Islam famously took the branding aesthetic to a dizzying extreme by banning not only depictions of Allah or the Prophet, but any illustrative art at all, as a mockery of God’s creation, limiting the Arabic visual vocabulary to ornament, geometry and text, and leaving them woefully vulnerable to the sting of political cartoons. While Salman Rushdie and the Charlie Hebdo staff might find fault with how this theocratic overreach plays out in the modern world, the dogmatic restraint allows Islam to preserve the image of the divine as beyond human imagination.

Even if our idea of suicide bombing is eating at the Haven Brothers hot dog truck after last call in Providence, we need some of that ol’time mystery back. And it should be easy. Because (as I’ve said before and I’ll say again, as if somebody was paying me by the word), we DON’T know what Cthulhu really looks like. 

Consider the meticulous lengths HPL went to, to build “The Call Of Cthulhu” as an attenuated collage of far-flung accounts, unified by disturbing threads of paranoia. As HPL said in a letter to Clark Ashton Smith, “My own rule is that no weird story can truly produce terror unless it is devised with all the care & verisimilitude of an actual hoax… a deception clever enough to make adults believe it. My own attitude in writing is always that of the hoaxweaver.”

An arsenal of doubt and distancing devices leaves us far more engaged than we would’ve been with a straight third-person pulp yarn. We only seem to get unequivocal answers with the climactic testimonial (by a fisherman, I shouldn’t have to add) of an encounter with what the narrator supposes must’ve been  Lord Cthulhu. It seems to be the creature from the idol in the flesh, but its advent is not heralded as the second coming for which the worldwide cult has been waiting, and it never wreaks all that much havoc. Indeed, it is ignominiously impaled on the prow of a fishing smack, and retreats to its lair as a noxious vapor. Not a good look. If this is really Cthulhu, 2 out of 10; would not worship again.

But supposing the eidolons of Cthulhu are nothing more than an iconographic representation of his mastery of the earth, air and water? And supposing further that the shambler laid low by the doughty Alma was not the herald of the last days, but a star-spawned factotum, an animate incarnation of the Dreaming Deity’s unknowable will?

Like you, I devoured everything by Lovecraft and wanted more, and soon lived to regret it. For every acolyte’s story that rejuvenates the enigma of the Mythos, there are literally hundreds that fumblingly lard it up with overexposure of the entities, dopey genealogical Derlethery and bloated Lincartography, demonstrating both deep misunderstanding of Lovecraft’s vision and a distressing ignorance of how sacred knowledge is conveyed and kept. To be more than the goofy amalgam of Satan and Godzilla that he’s become in popular culture, Cthulhu simply has to be more than a big green octopus-headed dude who’s gonna step on your house, someday.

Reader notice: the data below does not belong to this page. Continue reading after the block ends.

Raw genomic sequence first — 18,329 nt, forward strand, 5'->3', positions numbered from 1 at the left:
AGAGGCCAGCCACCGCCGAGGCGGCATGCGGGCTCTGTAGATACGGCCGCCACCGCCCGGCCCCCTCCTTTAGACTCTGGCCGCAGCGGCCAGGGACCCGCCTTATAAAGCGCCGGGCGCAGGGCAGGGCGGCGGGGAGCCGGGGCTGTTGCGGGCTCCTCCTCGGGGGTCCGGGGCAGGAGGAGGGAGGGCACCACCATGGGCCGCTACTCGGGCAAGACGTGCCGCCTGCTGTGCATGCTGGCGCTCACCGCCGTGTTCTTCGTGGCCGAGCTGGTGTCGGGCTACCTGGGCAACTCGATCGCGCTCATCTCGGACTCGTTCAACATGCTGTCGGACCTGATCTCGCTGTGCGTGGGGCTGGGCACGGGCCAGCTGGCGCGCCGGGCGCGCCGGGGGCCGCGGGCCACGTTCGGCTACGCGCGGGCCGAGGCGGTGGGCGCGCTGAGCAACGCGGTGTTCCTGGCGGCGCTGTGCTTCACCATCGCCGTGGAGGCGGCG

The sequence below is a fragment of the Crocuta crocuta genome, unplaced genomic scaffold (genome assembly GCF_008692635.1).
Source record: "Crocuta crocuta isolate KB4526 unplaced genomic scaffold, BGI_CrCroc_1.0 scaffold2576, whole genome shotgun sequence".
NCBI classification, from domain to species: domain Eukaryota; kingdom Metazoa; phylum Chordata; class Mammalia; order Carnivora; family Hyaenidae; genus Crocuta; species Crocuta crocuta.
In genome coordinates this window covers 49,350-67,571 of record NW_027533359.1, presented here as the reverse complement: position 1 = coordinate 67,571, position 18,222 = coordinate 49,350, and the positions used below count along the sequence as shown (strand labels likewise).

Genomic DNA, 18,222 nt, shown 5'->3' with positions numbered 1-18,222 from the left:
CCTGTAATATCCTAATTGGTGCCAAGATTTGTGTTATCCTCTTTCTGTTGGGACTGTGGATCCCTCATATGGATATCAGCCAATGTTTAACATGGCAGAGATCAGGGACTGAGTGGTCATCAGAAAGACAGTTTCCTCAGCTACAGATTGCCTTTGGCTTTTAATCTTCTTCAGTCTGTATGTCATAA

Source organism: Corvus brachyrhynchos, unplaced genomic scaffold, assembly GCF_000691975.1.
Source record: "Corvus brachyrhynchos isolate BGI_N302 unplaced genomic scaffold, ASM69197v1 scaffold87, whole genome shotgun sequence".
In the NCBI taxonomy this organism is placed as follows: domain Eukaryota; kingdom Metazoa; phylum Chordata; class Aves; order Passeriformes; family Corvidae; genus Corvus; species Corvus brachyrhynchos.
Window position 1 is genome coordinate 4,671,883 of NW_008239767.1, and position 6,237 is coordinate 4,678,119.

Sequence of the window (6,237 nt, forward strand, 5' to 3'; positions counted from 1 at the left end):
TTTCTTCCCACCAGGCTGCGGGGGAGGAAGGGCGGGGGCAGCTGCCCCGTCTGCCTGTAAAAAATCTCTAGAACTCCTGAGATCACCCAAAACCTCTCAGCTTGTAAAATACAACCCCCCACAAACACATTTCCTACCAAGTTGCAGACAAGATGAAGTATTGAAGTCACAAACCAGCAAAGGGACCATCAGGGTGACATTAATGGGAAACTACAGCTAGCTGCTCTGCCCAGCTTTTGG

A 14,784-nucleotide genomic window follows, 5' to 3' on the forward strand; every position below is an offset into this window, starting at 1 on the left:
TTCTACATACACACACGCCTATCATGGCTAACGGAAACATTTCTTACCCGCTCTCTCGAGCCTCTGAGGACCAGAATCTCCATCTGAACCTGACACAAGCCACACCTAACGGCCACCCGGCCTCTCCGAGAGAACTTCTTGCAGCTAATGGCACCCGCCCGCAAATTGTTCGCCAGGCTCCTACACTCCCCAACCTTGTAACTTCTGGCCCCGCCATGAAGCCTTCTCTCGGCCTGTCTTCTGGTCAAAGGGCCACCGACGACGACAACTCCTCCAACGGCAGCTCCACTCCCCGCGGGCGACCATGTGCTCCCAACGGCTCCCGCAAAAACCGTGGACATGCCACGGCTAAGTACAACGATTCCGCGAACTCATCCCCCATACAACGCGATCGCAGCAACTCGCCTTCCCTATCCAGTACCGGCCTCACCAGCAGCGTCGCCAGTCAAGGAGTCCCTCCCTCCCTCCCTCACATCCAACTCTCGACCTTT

Cthulhu is the embodiment of nature’s unknowable design, the leviathan lurking in the depths of our dreams, the merest contact with which could tip the world into hysterical chaos. Cthulhu is the name that threatens to reveal all our anthropocentric delusions for the firefly-farts they truly are, and no mortal hand or eye can do justice to it.

Of course, I’m not calling for you to burn your Cthulhu T-shirts or form an angry mob at Nick Gucker’s house, but pleading for those who still see hope in a tangle of tentacles to recommit themselves to keeping their suction cups out of plain view among the heathens. We should not rudely forbid any art or prose or eldritch merch that offers more answers than enigmas, but failing to share them on social media amounts to the same thing. Once, all of this was frightening and wondrous to you, because it satisfied some gnawing need you never knew you had. Now, it’s everywhere, and often just as noisy and disappointing as everything else. We need Cthulhu more than ever, but we don’t need all those dick pics of him you keep sending us.

Next time a relative or a TSA guy or the bailiff at your arraignment asks you about this Cthulhu thing all the kids are abuzz over, resist the urge to prosyletize like a door-to-door Mormon. Simply adopt a knowing grin, draw close enough for your rasping, anaerobic whisper to be heard, then scream, “SOON, ALL WILL BE REVEALED!” and run giggling like a maniac for your domicile, departure gate or holding cell, and know you’re doing his dread work.

Can I get an IA?!?